But in 1937 Nicholls gave up his sporting career to become a minister with the Church of Christ. He became a pastor in 1947 and helped to establish the Churches of Christ Aborigines’ Mission in Melbourne.

After that, he worked to improve conditions for Aboriginal people. In 1976 he was made Governor of South Australia.

Political life and times

In 1957 Nicholls was a foundation member of the Victorian Aborigines’ Welfare Board and he stayed on the Board until 1963. He was also involved in other groups which were fighting for equality for Aboriginal people.

For example, in 1963 he was a member of one of the first Aboriginal deputations to be received officially by an Australian prime minister. The prime minister was Robert Menzies and the deputation was supporting changes to the two parts of the Constitution that discriminated against Aboriginal people.

Together with Doris Blackburn, Nicholls also established and led the Aborigines’ League of Advancement in Victoria. The League was set up to work to achieve a better deal for Aboriginal people.

At the time, governments wanted Aboriginal people to live like white people. This was called ‘assimilation’. It meant Aboriginal people giving up their language, their religious beliefs and their land. Governments might have thought that this would help Aboriginal people but Nicholls knew that it did not and tried to stop it.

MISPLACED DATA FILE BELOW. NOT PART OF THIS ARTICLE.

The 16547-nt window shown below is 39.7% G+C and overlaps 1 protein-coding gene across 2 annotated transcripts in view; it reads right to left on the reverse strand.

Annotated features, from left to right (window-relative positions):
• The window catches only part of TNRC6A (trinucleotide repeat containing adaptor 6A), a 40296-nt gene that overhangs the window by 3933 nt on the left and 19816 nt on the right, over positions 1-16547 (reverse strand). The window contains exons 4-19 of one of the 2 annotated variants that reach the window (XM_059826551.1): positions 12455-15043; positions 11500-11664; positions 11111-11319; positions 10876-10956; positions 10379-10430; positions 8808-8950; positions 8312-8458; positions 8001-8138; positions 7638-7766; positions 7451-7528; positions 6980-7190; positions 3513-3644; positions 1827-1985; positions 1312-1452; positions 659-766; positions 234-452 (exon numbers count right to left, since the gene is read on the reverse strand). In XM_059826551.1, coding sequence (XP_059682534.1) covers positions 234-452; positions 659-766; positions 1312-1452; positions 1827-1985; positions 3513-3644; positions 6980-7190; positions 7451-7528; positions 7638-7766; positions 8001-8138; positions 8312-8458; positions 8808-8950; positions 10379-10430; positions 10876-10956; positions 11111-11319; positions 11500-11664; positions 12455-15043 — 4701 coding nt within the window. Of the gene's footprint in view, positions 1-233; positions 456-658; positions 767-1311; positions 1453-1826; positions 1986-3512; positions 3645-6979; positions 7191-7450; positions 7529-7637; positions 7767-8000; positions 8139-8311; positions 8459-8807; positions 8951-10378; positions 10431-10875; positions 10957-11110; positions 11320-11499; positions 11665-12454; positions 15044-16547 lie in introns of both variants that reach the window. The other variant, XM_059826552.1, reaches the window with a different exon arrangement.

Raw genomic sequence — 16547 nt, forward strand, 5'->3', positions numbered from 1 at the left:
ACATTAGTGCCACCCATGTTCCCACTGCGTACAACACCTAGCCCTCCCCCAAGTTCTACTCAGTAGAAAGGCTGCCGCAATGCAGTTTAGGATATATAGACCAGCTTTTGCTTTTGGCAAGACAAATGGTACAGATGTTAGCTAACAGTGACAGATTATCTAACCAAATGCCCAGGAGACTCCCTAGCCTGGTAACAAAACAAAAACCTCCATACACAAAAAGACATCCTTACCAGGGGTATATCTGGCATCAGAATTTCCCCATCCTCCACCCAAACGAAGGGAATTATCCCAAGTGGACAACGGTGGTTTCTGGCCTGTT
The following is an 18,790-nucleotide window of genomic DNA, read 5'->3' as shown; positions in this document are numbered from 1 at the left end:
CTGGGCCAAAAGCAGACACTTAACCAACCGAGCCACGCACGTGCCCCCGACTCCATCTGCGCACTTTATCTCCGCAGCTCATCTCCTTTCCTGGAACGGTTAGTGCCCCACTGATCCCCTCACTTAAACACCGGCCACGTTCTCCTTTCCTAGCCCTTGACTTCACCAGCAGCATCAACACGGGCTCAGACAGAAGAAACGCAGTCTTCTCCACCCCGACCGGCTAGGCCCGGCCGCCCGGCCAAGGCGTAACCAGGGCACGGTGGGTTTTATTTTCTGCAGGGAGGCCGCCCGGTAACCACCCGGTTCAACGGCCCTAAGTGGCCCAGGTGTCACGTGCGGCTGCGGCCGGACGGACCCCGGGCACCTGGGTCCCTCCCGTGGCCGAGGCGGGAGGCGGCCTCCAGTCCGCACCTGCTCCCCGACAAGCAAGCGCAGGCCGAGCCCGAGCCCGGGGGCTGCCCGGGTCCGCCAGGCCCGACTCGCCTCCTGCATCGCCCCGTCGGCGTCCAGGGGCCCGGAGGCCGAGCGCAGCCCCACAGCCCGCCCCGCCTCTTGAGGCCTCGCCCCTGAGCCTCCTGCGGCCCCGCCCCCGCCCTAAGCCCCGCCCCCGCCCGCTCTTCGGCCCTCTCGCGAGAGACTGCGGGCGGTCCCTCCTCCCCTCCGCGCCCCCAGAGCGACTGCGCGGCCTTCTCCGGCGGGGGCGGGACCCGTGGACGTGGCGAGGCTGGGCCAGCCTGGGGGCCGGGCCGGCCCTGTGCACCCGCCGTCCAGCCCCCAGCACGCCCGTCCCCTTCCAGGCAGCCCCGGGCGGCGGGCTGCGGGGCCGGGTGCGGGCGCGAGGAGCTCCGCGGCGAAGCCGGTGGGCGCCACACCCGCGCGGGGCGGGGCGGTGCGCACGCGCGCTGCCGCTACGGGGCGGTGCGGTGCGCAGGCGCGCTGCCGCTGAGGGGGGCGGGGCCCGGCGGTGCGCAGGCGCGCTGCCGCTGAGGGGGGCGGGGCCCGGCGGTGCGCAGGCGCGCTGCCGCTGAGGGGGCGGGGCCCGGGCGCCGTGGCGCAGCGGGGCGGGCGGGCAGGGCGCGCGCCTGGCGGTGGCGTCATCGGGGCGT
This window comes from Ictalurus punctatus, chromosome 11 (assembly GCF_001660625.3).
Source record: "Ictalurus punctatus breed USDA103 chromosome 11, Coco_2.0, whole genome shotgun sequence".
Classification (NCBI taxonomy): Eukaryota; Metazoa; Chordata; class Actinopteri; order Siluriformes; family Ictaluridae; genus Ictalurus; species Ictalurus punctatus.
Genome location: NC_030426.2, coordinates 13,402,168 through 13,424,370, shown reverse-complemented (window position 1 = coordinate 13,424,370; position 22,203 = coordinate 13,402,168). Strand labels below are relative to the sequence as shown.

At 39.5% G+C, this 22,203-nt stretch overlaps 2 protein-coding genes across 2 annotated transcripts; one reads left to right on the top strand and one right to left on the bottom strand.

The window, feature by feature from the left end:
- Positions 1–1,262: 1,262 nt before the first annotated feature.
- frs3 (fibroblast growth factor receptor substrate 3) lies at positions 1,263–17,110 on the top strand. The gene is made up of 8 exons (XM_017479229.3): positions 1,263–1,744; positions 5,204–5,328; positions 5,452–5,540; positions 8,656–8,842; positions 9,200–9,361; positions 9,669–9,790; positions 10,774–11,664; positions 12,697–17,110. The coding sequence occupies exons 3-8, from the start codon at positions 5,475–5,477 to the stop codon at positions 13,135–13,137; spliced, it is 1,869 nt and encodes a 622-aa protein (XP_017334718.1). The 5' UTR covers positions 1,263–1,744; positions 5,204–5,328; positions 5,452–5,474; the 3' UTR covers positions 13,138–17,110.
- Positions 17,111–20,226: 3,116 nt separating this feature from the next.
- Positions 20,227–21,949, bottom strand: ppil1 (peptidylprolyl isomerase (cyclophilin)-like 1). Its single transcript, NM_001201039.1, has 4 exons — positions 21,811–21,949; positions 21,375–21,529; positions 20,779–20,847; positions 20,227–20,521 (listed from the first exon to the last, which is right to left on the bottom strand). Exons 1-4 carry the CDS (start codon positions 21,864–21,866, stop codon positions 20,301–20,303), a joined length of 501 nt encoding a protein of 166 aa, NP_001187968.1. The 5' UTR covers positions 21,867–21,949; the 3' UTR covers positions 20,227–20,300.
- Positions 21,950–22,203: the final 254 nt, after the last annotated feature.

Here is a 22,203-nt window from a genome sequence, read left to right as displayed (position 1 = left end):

Unit assessment task 1: Crossword puzzle

Use the definitions in your personal glossary to design a crossword puzzle. Then make copies of your work and ask other students to try the puzzle.

Unit assessment task 2: Letter to a friend

Imagine that you have a friend who wants to get involved in a political issue. Your friend knows you have studied this unit and writes a letter to you, asking for your advice. Think about what advice you should give.


a Your teacher will arrange for you to see the Discovering Democracy Secondary Video. Before you watch it, copy a larger version of the grid below into your workbook. Make notes about the people interviewed on the video.

A framework for taking notes

Heather Mitchell
Michael Krocken-berger
Kate Lundy
Michael Ronaldson
What are their aims?        
What personal qualities are needed in politics?        
What must they be good at?        
What knowledge do they need?        
What political strategies do they use?        
What other people should they work with?        
What are their strengths and weaknesses?        

b Write the letter advising your friend. In your letter you should:

Make sure you cover the points listed in the grid in your letter. (If you like, you can write one paragraph about each point.) Also consider:

Assessment criteria

Your work will be assessed on:



ESL activities